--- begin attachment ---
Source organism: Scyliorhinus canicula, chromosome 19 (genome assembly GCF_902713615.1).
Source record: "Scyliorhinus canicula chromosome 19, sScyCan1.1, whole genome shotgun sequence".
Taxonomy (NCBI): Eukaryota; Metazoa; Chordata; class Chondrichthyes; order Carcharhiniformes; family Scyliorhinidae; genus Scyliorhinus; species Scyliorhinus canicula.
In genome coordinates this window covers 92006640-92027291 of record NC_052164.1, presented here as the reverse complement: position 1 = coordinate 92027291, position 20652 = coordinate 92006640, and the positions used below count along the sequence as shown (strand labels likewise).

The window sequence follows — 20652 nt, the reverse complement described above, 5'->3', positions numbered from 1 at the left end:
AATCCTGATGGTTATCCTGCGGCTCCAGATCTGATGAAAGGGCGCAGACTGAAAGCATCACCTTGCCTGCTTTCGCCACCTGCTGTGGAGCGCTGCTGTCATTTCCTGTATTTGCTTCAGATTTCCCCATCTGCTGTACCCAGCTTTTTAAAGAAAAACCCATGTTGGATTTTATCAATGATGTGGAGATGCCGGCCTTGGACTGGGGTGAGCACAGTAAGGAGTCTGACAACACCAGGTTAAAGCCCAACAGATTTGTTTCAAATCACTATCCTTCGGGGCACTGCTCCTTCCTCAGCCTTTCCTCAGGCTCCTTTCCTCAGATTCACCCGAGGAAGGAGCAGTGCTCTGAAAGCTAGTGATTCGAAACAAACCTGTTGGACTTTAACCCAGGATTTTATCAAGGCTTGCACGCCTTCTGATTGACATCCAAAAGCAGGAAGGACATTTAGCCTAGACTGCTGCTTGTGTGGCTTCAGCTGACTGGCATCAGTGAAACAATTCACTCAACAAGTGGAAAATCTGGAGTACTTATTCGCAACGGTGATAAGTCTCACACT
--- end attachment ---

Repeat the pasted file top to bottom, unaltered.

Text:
Source organism: Scyliorhinus canicula, chromosome 19 (genome assembly GCF_902713615.1).
Source record: "Scyliorhinus canicula chromosome 19, sScyCan1.1, whole genome shotgun sequence".
Taxonomy (NCBI): Eukaryota; Metazoa; Chordata; class Chondrichthyes; order Carcharhiniformes; family Scyliorhinidae; genus Scyliorhinus; species Scyliorhinus canicula.
In genome coordinates this window covers 92006640-92027291 of record NC_052164.1, presented here as the reverse complement: position 1 = coordinate 92027291, position 20652 = coordinate 92006640, and the positions used below count along the sequence as shown (strand labels likewise).

The window sequence follows — 20652 nt, the reverse complement described above, 5'->3', positions numbered from 1 at the left end:
AATCCTGATGGTTATCCTGCGGCTCCAGATCTGATGAAAGGGCGCAGACTGAAAGCATCACCTTGCCTGCTTTCGCCACCTGCTGTGGAGCGCTGCTGTCATTTCCTGTATTTGCTTCAGATTTCCCCATCTGCTGTACCCAGCTTTTTAAAGAAAAACCCATGTTGGATTTTATCAATGATGTGGAGATGCCGGCCTTGGACTGGGGTGAGCACAGTAAGGAGTCTGACAACACCAGGTTAAAGCCCAACAGATTTGTTTCAAATCACTATCCTTCGGGGCACTGCTCCTTCCTCAGCCTTTCCTCAGGCTCCTTTCCTCAGATTCACCCGAGGAAGGAGCAGTGCTCTGAAAGCTAGTGATTCGAAACAAACCTGTTGGACTTTAACCCAGGATTTTATCAAGGCTTGCACGCCTTCTGATTGACATCCAAAAGCAGGAAGGACATTTAGCCTAGACTGCTGCTTGTGTGGCTTCAGCTGACTGGCATCAGTGAAACAATTCACTCAACAAGTGGAAAATCTGGAGTACTTATTCGCAACGGTGATAAGTCTCACACT